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Shame Makes Work Feel Like the Worst Trait of Organized Religion

I feel like I’m in a Brene Brown era of life. Just gobbling up the content. Shame comes with a negative connotation, deservingly so. It’s a. hard emotion to master because it’s an emotion that tells us that we are not enough. That enough is so diverse. We are not good enough, cute enough, or we don’t try hard enough. We limit our value as people when we believe that we don’t matter and our lives as a whole is incompetent.

Let’s not confuse shame with guilt. Guilt is a temporary feeling after something bad was done. Guilt is “I did something bad.” Shame is “I am a bad person.” Shame tolerance comes from the need to be vulnerable. Vulnerable actions is something we just don’t see, especially at work. We’d like to think that a majority of our shame hits us when in our childhood. Most of us treat school as a competition, and it make get worse if you join a sport. We feel shame when we go on our first date, or our first night sleeping together. It doesn’t end when we become full fledged adults.

Shame in the Workplace

If school is a competition and sports is a competition, why wouldn’t you treat work the exact same way? For some people, work is finally the place where they can “win.” Whatever win means. We use work to shut up the doubters like the teacher who said you wouldn’t succeed. It’s also a way to silence any self doubt that you may have.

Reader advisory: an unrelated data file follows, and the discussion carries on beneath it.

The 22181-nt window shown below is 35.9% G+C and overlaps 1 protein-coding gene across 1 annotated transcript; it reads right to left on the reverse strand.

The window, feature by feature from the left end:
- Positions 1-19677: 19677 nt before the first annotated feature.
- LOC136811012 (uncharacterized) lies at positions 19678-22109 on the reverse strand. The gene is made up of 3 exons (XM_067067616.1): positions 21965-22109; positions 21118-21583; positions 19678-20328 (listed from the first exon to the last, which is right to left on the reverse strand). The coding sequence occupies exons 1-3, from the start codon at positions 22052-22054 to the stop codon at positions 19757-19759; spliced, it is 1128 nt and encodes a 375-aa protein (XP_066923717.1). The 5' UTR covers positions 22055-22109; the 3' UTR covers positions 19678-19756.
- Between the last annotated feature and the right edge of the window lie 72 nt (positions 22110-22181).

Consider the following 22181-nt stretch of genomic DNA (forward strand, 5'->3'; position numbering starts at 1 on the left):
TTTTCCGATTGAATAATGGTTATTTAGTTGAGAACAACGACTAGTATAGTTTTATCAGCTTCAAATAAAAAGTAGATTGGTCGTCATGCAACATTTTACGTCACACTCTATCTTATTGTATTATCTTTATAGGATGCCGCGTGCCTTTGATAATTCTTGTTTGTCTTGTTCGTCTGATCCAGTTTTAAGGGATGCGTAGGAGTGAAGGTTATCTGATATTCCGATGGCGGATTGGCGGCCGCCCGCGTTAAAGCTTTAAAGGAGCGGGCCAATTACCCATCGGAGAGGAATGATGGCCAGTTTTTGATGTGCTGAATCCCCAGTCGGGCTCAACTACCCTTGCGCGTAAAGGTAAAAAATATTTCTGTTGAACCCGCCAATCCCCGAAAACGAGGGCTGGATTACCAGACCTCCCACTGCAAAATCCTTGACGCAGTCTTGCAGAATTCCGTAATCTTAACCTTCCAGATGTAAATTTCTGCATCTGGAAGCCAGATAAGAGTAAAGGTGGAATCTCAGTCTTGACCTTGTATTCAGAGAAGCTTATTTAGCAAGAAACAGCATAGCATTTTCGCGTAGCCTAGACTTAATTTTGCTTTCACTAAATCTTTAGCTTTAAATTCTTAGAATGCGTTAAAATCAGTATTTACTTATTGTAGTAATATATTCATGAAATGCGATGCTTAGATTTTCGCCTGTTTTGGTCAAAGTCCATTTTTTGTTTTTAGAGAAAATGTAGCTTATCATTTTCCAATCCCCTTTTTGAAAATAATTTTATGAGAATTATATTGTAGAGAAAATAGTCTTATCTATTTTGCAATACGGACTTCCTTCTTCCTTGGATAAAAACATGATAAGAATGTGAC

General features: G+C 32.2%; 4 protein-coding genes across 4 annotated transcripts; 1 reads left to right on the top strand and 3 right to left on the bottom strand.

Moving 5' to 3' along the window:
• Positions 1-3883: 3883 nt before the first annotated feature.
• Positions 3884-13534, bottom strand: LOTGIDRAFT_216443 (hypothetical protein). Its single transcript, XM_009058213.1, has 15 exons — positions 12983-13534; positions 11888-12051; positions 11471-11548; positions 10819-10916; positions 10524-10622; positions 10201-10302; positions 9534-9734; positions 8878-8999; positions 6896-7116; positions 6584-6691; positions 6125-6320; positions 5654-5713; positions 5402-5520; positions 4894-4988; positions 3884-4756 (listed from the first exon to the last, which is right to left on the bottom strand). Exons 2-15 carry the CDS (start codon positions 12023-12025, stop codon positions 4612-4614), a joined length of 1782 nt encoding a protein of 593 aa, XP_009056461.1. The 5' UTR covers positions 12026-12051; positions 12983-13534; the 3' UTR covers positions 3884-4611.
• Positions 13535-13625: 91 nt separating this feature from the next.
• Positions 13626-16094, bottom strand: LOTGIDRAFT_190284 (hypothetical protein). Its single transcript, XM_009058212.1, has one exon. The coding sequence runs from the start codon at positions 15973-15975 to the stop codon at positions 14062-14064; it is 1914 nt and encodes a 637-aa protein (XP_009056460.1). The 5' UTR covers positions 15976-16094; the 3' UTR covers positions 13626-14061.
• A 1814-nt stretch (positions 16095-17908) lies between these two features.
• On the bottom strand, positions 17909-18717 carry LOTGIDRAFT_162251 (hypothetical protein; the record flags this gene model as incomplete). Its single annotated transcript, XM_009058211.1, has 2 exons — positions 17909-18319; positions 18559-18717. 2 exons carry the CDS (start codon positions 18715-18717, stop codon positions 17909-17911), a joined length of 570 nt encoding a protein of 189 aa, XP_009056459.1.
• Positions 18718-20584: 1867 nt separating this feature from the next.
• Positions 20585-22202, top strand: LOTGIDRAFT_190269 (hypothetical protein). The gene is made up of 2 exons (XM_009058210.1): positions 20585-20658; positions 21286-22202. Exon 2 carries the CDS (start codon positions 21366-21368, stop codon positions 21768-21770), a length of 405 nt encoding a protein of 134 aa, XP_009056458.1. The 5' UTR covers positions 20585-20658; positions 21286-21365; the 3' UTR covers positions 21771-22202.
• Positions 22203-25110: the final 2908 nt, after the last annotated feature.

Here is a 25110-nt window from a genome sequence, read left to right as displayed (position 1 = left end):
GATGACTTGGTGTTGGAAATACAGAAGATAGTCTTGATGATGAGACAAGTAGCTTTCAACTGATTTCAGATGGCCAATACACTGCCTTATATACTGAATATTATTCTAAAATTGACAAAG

Working and becoming a leader has not been an easy task for me. Most of it is due to the fact that I’ve had the wrong definition of what success means. Success traditionally meant that the final day where I can finally put the stake in the ground as a competent person. No one, absolutely no one can tell me anything. I’m successful! Success is achieving the things that I’ve achieved, getting recognition for those achievements, and getting added power.

Success like this comes with a price. If not checked, you could e working excessive hours, failing in relationships, conducting unethical activities, and neglecting your own health. We pay the price for the success because it quiets shame. It doesn’t matter where you work. I’d love to work for a nonprofit, but even there you can find employees who think they’re cause or mission is better than that of a sleazy salesman, or banker. It’s all shame. What if I told you that this type of devotion to quieting your shame has made work into the worst parts of a religion. Welcome to the church of success where if you don’t work hard, or make too many mistakes, you are unworthy under the eyes of the higher powers. Doesn’t sound too farfetched.